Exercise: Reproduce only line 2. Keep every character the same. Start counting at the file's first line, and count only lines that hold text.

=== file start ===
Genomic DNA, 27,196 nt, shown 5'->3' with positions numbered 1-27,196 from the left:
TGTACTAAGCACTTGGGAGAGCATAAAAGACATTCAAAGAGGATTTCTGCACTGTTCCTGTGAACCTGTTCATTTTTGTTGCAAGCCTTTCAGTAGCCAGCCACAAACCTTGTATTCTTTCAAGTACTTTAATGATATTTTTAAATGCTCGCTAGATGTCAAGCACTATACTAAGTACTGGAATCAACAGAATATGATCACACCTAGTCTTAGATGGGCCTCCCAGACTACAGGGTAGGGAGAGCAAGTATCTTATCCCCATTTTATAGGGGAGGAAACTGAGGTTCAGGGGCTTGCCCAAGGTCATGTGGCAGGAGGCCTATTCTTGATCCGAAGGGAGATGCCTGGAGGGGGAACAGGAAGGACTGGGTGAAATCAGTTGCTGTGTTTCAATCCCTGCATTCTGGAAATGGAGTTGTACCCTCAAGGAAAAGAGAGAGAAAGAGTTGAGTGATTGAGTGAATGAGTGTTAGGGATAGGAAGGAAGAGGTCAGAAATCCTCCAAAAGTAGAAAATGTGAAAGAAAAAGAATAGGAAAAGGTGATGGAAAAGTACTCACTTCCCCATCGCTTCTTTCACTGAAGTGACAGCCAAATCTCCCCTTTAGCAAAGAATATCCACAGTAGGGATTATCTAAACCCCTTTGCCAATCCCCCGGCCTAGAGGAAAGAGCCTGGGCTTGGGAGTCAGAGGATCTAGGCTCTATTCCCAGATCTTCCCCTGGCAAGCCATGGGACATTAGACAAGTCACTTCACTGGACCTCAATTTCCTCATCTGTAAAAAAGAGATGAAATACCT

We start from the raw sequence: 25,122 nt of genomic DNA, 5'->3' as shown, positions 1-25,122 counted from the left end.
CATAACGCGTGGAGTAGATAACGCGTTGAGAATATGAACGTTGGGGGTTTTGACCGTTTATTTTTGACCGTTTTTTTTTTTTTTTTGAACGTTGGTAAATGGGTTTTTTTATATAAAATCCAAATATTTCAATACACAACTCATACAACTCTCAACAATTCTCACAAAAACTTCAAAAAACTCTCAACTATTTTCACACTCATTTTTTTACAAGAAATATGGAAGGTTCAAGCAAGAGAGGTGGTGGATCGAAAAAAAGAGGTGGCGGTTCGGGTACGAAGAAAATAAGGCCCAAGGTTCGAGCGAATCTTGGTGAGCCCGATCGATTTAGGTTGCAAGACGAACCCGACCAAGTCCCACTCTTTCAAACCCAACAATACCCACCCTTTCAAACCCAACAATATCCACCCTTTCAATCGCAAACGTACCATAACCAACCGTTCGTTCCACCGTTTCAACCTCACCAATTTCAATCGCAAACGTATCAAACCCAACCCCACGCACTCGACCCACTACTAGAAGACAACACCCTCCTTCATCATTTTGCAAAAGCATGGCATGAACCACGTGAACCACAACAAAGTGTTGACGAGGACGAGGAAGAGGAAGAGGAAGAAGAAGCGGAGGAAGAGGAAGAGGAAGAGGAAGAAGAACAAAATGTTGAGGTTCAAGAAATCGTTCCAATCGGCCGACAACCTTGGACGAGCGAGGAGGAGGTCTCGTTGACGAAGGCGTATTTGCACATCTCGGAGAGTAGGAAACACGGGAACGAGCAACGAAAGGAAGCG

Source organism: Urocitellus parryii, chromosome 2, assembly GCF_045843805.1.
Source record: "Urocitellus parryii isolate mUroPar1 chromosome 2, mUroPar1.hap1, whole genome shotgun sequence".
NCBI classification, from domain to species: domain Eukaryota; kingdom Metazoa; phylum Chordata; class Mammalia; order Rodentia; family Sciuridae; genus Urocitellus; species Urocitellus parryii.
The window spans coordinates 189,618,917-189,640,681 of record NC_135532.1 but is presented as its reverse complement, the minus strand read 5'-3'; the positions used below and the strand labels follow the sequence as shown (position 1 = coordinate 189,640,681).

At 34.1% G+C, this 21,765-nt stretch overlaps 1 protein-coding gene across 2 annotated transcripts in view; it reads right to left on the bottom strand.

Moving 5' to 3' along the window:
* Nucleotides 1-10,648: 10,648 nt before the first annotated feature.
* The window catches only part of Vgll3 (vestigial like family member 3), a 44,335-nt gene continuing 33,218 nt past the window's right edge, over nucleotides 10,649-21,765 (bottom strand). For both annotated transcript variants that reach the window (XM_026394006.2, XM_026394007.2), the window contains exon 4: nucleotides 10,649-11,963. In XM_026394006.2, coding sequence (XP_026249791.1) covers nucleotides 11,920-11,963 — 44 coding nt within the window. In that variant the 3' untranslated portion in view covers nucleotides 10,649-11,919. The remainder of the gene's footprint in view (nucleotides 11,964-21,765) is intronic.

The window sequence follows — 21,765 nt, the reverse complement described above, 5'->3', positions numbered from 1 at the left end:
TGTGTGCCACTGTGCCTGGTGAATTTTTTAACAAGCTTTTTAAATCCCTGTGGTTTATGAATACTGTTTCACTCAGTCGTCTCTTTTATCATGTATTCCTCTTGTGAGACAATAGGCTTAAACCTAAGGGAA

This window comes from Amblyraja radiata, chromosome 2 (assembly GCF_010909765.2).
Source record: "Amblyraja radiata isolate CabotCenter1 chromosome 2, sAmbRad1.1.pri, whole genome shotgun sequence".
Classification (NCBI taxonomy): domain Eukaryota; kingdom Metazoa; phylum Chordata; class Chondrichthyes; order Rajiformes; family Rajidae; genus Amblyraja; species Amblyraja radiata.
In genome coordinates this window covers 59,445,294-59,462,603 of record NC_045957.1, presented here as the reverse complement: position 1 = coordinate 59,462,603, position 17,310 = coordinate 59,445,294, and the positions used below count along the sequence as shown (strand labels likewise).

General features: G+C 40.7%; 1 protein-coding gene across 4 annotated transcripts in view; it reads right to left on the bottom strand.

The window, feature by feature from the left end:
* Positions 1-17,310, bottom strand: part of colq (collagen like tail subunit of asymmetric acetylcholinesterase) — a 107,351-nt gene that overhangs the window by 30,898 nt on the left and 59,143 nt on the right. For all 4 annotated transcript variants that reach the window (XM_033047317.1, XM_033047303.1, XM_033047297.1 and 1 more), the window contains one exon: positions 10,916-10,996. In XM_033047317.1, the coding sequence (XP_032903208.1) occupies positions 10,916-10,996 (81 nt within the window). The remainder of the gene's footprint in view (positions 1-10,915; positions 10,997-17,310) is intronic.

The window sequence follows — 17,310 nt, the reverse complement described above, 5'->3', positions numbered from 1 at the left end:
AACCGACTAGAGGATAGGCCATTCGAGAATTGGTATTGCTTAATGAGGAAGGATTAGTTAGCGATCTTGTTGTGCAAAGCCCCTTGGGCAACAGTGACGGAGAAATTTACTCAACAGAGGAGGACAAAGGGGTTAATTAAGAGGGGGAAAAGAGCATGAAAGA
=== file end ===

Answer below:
TGTACTAAGCACTTGGGAGAGCATAAAAGACATTCAAAGAGGATTTCTGCACTGTTCCTGTGAACCTGTTCATTTTTGTTGCAAGCCTTTCAGTAGCCAGCCACAAACCTTGTATTCTTTCAAGTACTTTAATGATATTTTTAAATGCTCGCTAGATGTCAAGCACTATACTAAGTACTGGAATCAACAGAATATGATCACACCTAGTCTTAGATGGGCCTCCCAGACTACAGGGTAGGGAGAGCAAGTATCTTATCCCCATTTTATAGGGGAGGAAACTGAGGTTCAGGGGCTTGCCCAAGGTCATGTGGCAGGAGGCCTATTCTTGATCCGAAGGGAGATGCCTGGAGGGGGAACAGGAAGGACTGGGTGAAATCAGTTGCTGTGTTTCAATCCCTGCATTCTGGAAATGGAGTTGTACCCTCAAGGAAAAGAGAGAGAAAGAGTTGAGTGATTGAGTGAATGAGTGTTAGGGATAGGAAGGAAGAGGTCAGAAATCCTCCAAAAGTAGAAAATGTGAAAGAAAAAGAATAGGAAAAGGTGATGGAAAAGTACTCACTTCCCCATCGCTTCTTTCACTGAAGTGACAGCCAAATCTCCCCTTTAGCAAAGAATATCCACAGTAGGGATTATCTAAACCCCTTTGCCAATCCCCCGGCCTAGAGGAAAGAGCCTGGGCTTGGGAGTCAGAGGATCTAGGCTCTATTCCCAGATCTTCCCCTGGCAAGCCATGGGACATTAGACAAGTCACTTCACTGGACCTCAATTTCCTCATCTGTAAAAAAGAGATGAAATACCT